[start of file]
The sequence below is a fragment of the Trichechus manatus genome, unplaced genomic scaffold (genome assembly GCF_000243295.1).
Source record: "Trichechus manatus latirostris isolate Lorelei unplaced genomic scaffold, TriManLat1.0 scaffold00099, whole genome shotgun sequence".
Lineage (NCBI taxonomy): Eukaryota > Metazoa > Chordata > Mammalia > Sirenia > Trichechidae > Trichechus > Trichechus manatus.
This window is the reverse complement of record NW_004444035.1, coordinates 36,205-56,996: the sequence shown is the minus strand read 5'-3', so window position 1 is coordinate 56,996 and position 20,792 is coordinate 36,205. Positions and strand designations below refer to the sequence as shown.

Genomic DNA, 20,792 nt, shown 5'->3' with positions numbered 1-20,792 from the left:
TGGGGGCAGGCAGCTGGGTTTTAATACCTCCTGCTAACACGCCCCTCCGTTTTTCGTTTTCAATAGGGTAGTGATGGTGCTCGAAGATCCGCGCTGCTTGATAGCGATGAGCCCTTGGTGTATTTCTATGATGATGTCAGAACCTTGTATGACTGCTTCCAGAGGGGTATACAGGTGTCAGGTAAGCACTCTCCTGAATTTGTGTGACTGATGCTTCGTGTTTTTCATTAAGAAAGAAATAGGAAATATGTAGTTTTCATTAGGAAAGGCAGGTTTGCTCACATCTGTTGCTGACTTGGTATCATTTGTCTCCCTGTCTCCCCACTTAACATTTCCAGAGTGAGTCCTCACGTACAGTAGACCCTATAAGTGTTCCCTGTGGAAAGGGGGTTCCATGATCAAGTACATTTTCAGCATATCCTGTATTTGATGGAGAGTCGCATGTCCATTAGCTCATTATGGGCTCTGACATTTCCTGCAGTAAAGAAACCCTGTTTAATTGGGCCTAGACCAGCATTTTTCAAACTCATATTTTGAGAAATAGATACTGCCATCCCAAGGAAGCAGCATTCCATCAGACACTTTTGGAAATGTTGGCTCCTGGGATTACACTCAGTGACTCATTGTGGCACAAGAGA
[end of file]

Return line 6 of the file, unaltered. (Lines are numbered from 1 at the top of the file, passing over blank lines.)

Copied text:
TGGGGGCAGGCAGCTGGGTTTTAATACCTCCTGCTAACACGCCCCTCCGTTTTTCGTTTTCAATAGGGTAGTGATGGTGCTCGAAGATCCGCGCTGCTTGATAGCGATGAGCCCTTGGTGTATTTCTATGATGATGTCAGAACCTTGTATGACTGCTTCCAGAGGGGTATACAGGTGTCAGGTAAGCACTCTCCTGAATTTGTGTGACTGATGCTTCGTGTTTTTCATTAAGAAAGAAATAGGAAATATGTAGTTTTCATTAGGAAAGGCAGGTTTGCTCACATCTGTTGCTGACTTGGTATCATTTGTCTCCCTGTCTCCCCACTTAACATTTCCAGAGTGAGTCCTCACGTACAGTAGACCCTATAAGTGTTCCCTGTGGAAAGGGGGTTCCATGATCAAGTACATTTTCAGCATATCCTGTATTTGATGGAGAGTCGCATGTCCATTAGCTCATTATGGGCTCTGACATTTCCTGCAGTAAAGAAACCCTGTTTAATTGGGCCTAGACCAGCATTTTTCAAACTCATATTTTGAGAAATAGATACTGCCATCCCAAGGAAGCAGCATTCCATCAGACACTTTTGGAAATGTTGGCTCCTGGGATTACACTCAGTGACTCATTGTGGCACAAGAGA